a) Companies, more often than not, are unable to sell the value proposition of the program to the customer in the first place

b) The customer is already part of several other programs, domestic and international, each having their own point systems and different means of access (name, mobile number, email ID, etc.) and they lose track of them

c) The customers’ personal data lies on disparate systems, making them vulnerable to security breaches

d) Each program has a different system of points and varied redemption options, which are cumbersome to keep track of

e) Customers are able to estimate that the potential to earn real benefits from the particular program is not worth the effort

f) Most programs are maintained on the businesses’ database, and the customer is only left with a card or an email to keep track of them

g) Once the programs are rolled out, companies rarely follow up on their redemption with their customers

h) Companies seldom build a good program that can be accessed on mobile, providing ease of access

i) Businesses are not investing in data analytics to gain insights into what the customers may expect as a part of the programs, which means that the benefits of the program are often random and without any real or personalized value

j) The redemption process is long winding and time consuming

k) Most programs demand that the redemption happens only at a specific store/stores, curtailing the customers’ reach

Looking at this list of inefficiencies in the current customer engagement system, naturally anyone would ask — are loyalty programs still doing the job that they were designed for in the first place?

Need of the hour is to focus on gaining a 360° view of the customer and creating personalized customer experiences, which, in turn, is bound to create better engagement from the customers. What is helping the program creators in this evolution? Technology.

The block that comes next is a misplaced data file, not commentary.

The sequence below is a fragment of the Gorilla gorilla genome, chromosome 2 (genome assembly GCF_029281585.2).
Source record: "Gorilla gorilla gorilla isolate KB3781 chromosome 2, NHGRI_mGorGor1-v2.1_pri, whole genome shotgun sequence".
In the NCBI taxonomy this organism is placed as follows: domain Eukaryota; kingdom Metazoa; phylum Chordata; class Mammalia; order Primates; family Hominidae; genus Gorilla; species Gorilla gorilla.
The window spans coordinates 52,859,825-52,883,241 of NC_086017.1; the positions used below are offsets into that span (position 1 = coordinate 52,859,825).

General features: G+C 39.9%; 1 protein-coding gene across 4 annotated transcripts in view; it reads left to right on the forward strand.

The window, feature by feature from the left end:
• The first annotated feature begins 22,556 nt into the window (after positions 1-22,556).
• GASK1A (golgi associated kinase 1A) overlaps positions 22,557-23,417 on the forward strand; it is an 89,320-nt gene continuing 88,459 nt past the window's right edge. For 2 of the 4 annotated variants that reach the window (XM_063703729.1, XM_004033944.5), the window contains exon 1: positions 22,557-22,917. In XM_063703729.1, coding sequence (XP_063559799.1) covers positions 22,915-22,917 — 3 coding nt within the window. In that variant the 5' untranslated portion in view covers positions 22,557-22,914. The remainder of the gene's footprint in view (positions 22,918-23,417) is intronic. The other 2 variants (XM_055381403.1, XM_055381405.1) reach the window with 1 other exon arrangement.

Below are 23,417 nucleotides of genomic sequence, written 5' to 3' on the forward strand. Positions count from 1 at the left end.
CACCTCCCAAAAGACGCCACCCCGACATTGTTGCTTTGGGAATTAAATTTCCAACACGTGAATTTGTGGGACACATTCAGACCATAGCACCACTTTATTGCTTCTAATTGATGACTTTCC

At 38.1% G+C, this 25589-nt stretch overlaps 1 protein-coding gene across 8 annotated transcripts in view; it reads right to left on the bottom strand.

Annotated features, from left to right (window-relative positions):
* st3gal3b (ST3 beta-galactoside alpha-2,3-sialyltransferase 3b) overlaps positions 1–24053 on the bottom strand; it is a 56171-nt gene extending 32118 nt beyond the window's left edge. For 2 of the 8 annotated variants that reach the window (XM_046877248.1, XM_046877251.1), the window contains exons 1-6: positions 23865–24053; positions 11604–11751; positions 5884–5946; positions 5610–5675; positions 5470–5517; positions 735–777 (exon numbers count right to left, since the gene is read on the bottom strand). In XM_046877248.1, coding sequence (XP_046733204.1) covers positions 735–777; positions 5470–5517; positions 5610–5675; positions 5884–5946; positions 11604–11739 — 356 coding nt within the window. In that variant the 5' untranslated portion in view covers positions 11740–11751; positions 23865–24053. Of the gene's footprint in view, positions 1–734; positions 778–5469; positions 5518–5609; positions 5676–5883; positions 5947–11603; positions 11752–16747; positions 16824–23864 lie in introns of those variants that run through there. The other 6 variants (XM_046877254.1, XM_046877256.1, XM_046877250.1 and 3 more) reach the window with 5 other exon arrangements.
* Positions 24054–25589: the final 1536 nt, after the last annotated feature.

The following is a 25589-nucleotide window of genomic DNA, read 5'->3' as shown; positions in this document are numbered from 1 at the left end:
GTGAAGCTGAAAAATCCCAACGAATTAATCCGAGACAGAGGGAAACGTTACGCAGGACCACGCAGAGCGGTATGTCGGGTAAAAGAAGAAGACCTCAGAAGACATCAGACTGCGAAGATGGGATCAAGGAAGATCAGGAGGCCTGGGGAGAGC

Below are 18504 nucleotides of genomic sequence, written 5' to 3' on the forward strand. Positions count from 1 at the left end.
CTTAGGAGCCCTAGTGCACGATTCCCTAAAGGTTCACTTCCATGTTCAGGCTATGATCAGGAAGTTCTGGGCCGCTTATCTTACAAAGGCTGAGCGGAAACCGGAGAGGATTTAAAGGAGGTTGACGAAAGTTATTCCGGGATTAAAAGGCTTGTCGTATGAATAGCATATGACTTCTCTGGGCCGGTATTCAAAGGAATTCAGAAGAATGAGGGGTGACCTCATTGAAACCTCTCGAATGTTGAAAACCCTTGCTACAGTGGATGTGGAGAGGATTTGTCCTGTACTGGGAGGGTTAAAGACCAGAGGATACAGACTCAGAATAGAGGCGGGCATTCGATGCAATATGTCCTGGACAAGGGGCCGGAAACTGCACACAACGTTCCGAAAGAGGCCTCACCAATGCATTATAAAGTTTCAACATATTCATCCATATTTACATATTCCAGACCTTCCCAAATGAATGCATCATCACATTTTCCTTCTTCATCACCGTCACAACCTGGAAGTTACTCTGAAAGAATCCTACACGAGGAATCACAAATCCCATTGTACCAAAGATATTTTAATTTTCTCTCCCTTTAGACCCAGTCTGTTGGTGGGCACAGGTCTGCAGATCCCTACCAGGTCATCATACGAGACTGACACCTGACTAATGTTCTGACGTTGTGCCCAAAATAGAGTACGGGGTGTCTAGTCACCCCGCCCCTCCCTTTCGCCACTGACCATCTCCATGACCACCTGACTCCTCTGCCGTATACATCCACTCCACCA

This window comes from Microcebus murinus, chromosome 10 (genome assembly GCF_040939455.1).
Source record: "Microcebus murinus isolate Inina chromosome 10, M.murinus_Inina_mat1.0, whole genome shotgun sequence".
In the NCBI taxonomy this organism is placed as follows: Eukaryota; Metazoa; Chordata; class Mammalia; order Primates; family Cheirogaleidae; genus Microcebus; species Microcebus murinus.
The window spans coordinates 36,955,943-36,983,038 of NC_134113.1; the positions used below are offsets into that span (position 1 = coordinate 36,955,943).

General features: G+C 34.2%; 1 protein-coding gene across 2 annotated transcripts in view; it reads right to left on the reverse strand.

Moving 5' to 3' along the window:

Not only can technology create a single innovative platform to consolidate all the channels and service providers in one place, it can also help them evolve. Some of these technologies are Customer Relationship Management (CRM) systems, Data Management Platforms (DMP), social listening tools such as Hootsuite and Sprinklr, the use of gamification, mobile wallets, online chatbots, in-store clienteling using technologies such as Artificial Intelligence (AI), Internet of Things (IoT) and Chatbots; leading to a higher level of personalization in customer engagement.

However, blockchain may be key to resolving most of the inefficiencies that affects the GBRL space. A disruptive technology, blockchain creates a unique algorithm-generated token when a loyalty point is either issued or redeemed. Grouped into blocks, these tokens become a ledger of transactions that can be accessed across a network of businesses, customers and merchants. These blocks are decentralized and secure and act as one single wallet and app for the customers to view and access all their loyalty programs from, without having to keep track of disparate terms and point systems. Companies can also add one many more affiliates and partners without added complexity and enable the customers to redeem their accumulated points from a wide range of stores. They can leverage these technologies to also gain meaningful insights into the customers’ behaviours and create more specific, personalized programs. While companies lack the technological know-how and the resources bandwidth to bring in the power of blockchain into their evolving loyalty space, there are solution providers such as ZAGG Protocol who create an interoperable, decentralized and multi-tier platform for companies to interact with their customers and keep them constantly engaged to their brand.

[1] http://marketingmag.ca/brands/turnkey-retail-loyalty-programs-on-the-rise-125220/

[2] https://www.geekwire.com/2016/amazon-primes-us-membership-grew-35-percent-in-2015-research-group-says/

[3] https://zetaglobal.com/blog-posts/starbucks-reward-customer-loyalty-program-study/

[4] https://blog.smile.io/loyalty-case-study-starbucks-rewards

[5] https://marketingland.com/7-biggest-trends-driving-customer-loyalty-232518

[6] https://www2.deloitte.com/content/dam/Deloitte/uk/Documents/consumer-business/deloitte-uk-consumer-review-customer-loyalty.pdf